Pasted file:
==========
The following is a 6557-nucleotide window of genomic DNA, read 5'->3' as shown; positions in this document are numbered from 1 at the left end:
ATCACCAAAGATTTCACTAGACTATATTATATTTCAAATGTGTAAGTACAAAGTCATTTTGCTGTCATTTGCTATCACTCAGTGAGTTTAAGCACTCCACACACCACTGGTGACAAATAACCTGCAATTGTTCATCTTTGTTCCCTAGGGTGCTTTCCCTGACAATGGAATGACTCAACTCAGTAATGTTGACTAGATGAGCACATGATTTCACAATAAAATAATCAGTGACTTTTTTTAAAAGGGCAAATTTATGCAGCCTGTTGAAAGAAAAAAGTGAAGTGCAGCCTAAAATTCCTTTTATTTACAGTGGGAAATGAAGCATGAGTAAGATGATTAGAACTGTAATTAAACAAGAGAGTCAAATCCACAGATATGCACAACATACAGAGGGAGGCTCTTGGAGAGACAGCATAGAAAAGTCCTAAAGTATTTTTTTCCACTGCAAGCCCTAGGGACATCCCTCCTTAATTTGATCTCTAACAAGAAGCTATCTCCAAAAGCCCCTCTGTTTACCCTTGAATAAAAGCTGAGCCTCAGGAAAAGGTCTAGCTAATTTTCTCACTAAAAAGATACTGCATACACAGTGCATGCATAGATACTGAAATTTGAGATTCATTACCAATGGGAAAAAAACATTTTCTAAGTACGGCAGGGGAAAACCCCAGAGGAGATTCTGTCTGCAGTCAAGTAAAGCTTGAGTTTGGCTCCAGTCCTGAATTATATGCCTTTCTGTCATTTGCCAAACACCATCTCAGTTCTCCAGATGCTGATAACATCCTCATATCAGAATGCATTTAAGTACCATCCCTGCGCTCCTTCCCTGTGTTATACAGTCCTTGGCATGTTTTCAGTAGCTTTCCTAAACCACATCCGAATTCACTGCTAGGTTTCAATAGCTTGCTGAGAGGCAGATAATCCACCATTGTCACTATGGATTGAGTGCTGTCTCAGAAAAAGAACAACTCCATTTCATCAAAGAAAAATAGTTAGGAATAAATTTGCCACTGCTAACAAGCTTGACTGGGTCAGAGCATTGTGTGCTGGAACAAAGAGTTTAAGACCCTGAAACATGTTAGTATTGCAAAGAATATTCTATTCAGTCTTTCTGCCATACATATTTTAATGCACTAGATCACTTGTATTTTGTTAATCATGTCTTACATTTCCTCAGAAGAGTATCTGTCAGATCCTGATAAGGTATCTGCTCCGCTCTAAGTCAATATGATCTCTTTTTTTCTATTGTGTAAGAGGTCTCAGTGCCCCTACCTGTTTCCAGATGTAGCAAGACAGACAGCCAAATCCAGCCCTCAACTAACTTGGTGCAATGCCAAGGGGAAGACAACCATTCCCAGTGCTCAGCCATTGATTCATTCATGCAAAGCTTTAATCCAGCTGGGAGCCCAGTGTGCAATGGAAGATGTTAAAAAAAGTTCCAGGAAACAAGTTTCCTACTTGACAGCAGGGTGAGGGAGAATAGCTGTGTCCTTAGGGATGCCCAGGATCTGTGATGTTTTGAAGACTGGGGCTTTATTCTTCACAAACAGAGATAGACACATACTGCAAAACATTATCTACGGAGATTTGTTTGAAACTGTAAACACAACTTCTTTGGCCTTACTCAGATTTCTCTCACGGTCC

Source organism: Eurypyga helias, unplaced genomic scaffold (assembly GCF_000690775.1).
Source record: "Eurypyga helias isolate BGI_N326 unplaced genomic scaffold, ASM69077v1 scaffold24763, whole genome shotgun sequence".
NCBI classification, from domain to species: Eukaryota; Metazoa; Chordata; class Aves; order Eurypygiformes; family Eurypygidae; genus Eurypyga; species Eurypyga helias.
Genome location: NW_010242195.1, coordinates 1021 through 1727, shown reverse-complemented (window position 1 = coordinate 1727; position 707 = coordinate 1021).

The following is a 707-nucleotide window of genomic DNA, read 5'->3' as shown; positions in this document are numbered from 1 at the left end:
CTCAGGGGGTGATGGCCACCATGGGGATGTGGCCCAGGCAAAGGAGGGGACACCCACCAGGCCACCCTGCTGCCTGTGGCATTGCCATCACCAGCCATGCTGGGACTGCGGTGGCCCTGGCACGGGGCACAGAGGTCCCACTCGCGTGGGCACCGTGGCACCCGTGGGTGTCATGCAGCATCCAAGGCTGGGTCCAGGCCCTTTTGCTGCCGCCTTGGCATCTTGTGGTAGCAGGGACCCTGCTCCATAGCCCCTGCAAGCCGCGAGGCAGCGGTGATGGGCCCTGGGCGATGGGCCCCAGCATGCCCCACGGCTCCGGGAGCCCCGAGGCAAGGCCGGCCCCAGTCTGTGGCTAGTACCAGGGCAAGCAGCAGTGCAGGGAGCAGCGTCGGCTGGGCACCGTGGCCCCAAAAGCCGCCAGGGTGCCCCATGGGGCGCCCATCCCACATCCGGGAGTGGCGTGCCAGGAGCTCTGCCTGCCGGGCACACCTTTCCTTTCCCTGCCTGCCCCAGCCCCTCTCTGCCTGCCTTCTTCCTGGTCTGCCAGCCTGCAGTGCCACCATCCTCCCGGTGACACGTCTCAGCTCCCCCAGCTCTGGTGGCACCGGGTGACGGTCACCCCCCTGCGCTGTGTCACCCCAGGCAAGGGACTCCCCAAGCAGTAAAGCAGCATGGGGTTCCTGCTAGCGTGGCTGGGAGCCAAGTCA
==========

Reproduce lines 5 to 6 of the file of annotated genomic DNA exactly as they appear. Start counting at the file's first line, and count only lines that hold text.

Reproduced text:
NCBI classification, from domain to species: Eukaryota; Metazoa; Chordata; class Aves; order Eurypygiformes; family Eurypygidae; genus Eurypyga; species Eurypyga helias.
Genome location: NW_010242195.1, coordinates 1021 through 1727, shown reverse-complemented (window position 1 = coordinate 1727; position 707 = coordinate 1021).